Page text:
Not setting enough boundaries is potentially one of the reasons that educators feel so burnt out early in their careers. I am going to share with you some ways we can put healthy boundaries in place so that we can thrive in our roles as educators, family members, and friends.
Why we need boundaries
As educators, I think we are prone to struggle with setting healthy teacher boundaries for two reasons:
- We are high achievers – we want to do our best and give our best to our students each and every day. We take a great sense of pride in the work that we do. This is a great thing!
- Teachers also tend to put others (in this case students) above their own needs. Selflessness and caring for others is so admirable and something to be respected. However, I think the unique combination of high achieving + selfless people + the demands of the profession can lead to burn out + resentment + stress really quickly.
Professional boundaries provide longevity in our educational career and help teachers function at their best long term.
Choose Your Teacher Boundaries
So what teacher boundaries should you put into place? I can’t tell you what to do, but I can give you some examples for myself. I think it is fair to say that boundaries are pretty nuanced based on your situation and your personal capacity.
Remember: what you allow is what will continue.
But how do we decide on what we will allow?
I first heard about the idea of juggling different balls in the air from a favorite food blogger of mine. She heard it from an author Nora Roberts, and upon further research, she may or may not be the original source. You can read the thread here.
First, imagine you are juggling… and some of the balls are plastic and some are glass.
The glass balls are those most important parts of your life. For me, my relationship with my husband and our sons are glass balls. They cannot be dropped. They will shatter. There are even certain aspects of Maneuvering the Middle that are glass balls. Continuing to produce high-quality resources for teachers is a glass ball. As a teacher, showing up ready to teach was a glass ball. Personally, doing what I say I am going to do is a glass ball.
Now some of the balls being juggled are plastic. They can drop and be picked back up again and again. In fact, you can drop a ball for a period of time and pick it back up when you have time for it. Realistically, most responsibilities fall in this camp. Joe Mullican says, “Allowing ourselves to strategically drop the plastic balls gives us the space we need to truly invest in what is glass.”
As a teacher this might look like certain aspects of your job. Here are a few potential plastic balls I brainstormed.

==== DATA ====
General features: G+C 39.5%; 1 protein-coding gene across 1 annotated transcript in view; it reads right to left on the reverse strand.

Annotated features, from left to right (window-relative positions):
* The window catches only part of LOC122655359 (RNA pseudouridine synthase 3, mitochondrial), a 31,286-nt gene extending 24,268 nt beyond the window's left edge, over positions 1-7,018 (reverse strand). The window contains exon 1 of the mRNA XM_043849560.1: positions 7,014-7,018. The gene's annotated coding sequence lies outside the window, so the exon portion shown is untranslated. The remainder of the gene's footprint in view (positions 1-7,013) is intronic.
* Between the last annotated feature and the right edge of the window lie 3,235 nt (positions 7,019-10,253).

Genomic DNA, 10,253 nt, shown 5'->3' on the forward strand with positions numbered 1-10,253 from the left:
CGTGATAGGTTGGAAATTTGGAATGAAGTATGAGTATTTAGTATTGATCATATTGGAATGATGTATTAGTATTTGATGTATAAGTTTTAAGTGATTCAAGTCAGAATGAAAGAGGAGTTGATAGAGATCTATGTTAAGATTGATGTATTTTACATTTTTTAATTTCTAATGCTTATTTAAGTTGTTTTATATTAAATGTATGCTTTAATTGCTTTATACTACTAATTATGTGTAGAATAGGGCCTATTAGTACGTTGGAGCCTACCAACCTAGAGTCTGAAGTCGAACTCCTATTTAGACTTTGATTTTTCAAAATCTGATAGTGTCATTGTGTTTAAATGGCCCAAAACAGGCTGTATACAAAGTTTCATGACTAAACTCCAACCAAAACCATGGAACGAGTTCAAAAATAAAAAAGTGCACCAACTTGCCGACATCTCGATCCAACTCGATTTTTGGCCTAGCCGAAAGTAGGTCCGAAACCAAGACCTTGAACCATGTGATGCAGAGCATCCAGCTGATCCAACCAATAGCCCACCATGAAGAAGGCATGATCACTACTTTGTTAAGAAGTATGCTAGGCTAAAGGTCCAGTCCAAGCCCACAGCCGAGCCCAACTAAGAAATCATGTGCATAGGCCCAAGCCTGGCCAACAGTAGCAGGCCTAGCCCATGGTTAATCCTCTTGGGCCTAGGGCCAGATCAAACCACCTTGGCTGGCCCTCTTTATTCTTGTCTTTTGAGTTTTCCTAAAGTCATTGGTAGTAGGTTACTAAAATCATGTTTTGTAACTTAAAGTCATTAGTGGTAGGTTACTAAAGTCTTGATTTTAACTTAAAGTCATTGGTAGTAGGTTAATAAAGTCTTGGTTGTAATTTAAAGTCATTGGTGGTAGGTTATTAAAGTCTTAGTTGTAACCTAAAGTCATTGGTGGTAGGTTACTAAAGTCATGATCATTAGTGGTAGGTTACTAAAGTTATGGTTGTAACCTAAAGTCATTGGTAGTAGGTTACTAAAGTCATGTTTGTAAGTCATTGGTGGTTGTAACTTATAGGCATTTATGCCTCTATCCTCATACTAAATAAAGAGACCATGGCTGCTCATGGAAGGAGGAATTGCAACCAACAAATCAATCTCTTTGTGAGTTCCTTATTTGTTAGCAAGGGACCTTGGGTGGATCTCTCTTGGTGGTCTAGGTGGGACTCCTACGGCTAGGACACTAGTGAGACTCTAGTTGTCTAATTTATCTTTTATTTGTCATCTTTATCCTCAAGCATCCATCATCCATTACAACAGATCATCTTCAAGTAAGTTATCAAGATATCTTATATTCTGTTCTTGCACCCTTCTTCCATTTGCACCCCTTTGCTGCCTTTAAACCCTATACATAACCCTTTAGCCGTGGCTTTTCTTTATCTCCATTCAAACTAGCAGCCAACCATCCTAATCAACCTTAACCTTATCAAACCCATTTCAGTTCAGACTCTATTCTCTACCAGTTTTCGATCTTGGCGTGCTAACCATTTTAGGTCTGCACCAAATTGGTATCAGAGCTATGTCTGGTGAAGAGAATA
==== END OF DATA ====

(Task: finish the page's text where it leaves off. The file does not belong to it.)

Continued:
- Volunteering to plan a field trip
- Taking on an extracurricular
- Hosting students in your classroom during lunch
- Having a Pinterest classroom
- Updating your bulletin boards
- Grading everything your students complete
Life is a constant juggling act. You have to choose what to juggle and what to drop.
How to Set a Teacher Boundary
Now that we have thought about the different roles and responsibilities we have, we need to actually set a boundary that will help us in this juggling act.
First, identify what the boundary is. Here are some examples that I brainstormed as it relates to teaching:
- I will leave at ______ time each day.
- I will not bring work home on the weekends.
- I will only work between 2-4pm on Sundays.
- I will only grade _____ assignments each week.
- I will go to bed by _____.
Make your boundary meaningful by stating the WHY behind the boundary. For example, “I will leave by 4:00pm so that when I pick up my kids I will have time to spend with them before bed.”
Next, we want to actually share this boundary with a friend, family member, or colleague. Maybe you can loop your colleague in on your boundary, and you can both work on it together.
Lastly, we need boundaries with technology. The barrage of notifications and the immediate access we have to others and that others have to us makes it feel like we never left work.
Turn off your notifications on your email when you are at home. You do not need to respond to that email. In fact, the most productive thing you could do is batch your emails and respond to them when you have time during work hours.
Your mental health is important! It is a glass ball! What teacher boundaries are you putting in place this school year?